If you’ve not been on social media much recently, you might not be aware of the hoo-ha that’s going on with Bounty reps and photographing newborns in hospitals. Mumsnet have started the Bounty Mutiny (cool name), and there’re various petitions you can sign, or not.
If you know nothing about Bounty, they work in partnership with hospitals and midwives to provide pregnant women and new mums with Bounty packs – essentially goody bags of coupons, samples and leaflets, plus some reading material to provide guidance and answer questions that upcoming and new parents might have. They have a website that you can sign up to, to receive offers and direct marketing, plus advice throughout pregnancy and beyond. They also (which is usually a total surprise to first time parents as no one warns you in advance), send reps into hospitals to get new mums to sign up to their database and take photos of newborn babies for parents to then hopefully buy.
It’s the last point – the photography, that petitioners are up in arms about. And the fact that Bounty pay hospitals for access to these new mums and their data.
For me, I’d already signed up to Bounty (and every other parenting club going). I have a junk mail email address, so I can just delete any newsletters I don’t want to read, but I’m happy to receive something for free. Who doesn’t want to get money off vouchers and free information and advice if it can be useful to know? It did drive me insane that even once N was born, Bounty’s database seemed to have their databases a bit skewed, as I was still getting pregnancy emails despite having updated my profile with N’s birthdate.
I also didn’t have a ‘bad’ experience with the photographer who turned up at my bedside a day after N was born. Mind you, apart from being induced on a drip for 13 hours, then ending up with a csection, I had an easy experience in hospital, so my head and emotions were fine. Every person in hospital has a different experience and might not want to be approached by a sales rep.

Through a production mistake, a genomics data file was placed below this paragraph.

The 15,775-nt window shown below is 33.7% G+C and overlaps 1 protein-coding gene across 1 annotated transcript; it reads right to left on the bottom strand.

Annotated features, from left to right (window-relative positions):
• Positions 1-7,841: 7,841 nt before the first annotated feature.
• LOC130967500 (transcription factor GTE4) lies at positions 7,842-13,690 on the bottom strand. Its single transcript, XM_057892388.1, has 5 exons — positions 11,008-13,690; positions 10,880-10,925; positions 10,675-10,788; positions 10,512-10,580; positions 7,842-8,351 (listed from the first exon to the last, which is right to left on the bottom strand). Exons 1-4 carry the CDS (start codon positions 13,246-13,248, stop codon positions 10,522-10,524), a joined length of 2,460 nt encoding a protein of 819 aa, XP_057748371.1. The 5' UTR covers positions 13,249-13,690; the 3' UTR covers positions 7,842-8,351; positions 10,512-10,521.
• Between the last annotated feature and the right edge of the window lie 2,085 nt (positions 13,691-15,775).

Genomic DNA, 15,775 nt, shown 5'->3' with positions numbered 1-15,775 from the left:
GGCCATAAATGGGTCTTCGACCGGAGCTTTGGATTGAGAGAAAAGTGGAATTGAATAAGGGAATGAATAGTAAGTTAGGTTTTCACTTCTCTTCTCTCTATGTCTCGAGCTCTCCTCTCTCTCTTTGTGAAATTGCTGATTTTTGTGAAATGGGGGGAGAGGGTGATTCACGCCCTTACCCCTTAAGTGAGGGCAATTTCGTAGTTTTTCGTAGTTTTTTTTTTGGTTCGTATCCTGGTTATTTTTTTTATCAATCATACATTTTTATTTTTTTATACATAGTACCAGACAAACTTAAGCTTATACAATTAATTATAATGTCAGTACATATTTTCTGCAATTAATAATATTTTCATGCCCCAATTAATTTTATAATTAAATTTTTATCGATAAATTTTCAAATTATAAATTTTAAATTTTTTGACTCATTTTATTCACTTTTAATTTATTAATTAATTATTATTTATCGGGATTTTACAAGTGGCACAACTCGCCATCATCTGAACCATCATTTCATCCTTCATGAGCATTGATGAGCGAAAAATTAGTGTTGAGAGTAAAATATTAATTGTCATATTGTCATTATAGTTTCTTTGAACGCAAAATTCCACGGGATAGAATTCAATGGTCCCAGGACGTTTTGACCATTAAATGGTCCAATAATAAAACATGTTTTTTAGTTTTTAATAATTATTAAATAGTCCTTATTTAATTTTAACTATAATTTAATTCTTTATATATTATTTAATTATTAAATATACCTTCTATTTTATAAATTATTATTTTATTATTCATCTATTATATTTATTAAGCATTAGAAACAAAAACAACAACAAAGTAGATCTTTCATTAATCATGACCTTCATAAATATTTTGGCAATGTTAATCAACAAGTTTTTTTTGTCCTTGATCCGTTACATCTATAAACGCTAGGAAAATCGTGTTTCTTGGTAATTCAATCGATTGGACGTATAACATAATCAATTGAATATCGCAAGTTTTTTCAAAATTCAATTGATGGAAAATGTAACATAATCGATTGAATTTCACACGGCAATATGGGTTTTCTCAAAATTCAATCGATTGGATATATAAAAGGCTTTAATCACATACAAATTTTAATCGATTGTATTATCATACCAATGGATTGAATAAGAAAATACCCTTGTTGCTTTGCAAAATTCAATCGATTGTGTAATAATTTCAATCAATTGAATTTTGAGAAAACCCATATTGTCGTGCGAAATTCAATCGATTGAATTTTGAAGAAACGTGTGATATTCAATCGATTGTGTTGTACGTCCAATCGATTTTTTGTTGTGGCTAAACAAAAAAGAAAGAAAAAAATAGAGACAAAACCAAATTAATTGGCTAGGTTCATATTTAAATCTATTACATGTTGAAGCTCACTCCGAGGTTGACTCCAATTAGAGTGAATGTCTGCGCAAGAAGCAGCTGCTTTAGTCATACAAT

The woman turned up with camera, said she was from Bounty and here to take N’s picture. I didn’t really question it, just thought ‘that’s a nice idea even though I’d already taken lots’. Put a blanket down and him on it. Looking back, it is a bit of a weird thing for some random woman to come in and start rearranging your new baby on a bed to take a photo but at the time I wasn’t too worried about it. She did moan at me for only having a white blanket, and him being in a white babygrow – I just replied that we didn’t know the sex so why wouldn’t I have white. The photo was taken, it was a pretty scrumply rubbish photo of a newborn. She tried to sell me the photos, I said no and that was that.
I got given my newborn baby pack (I’m seriously feeling like I missed out compared to some of the packs I’ve heard about – just a couple of nappy samples, lots of leaflets and some coupons, I don’t even think the birth registration form was in the pack as it usually is) and didn’t think anything more of it. All very harmless.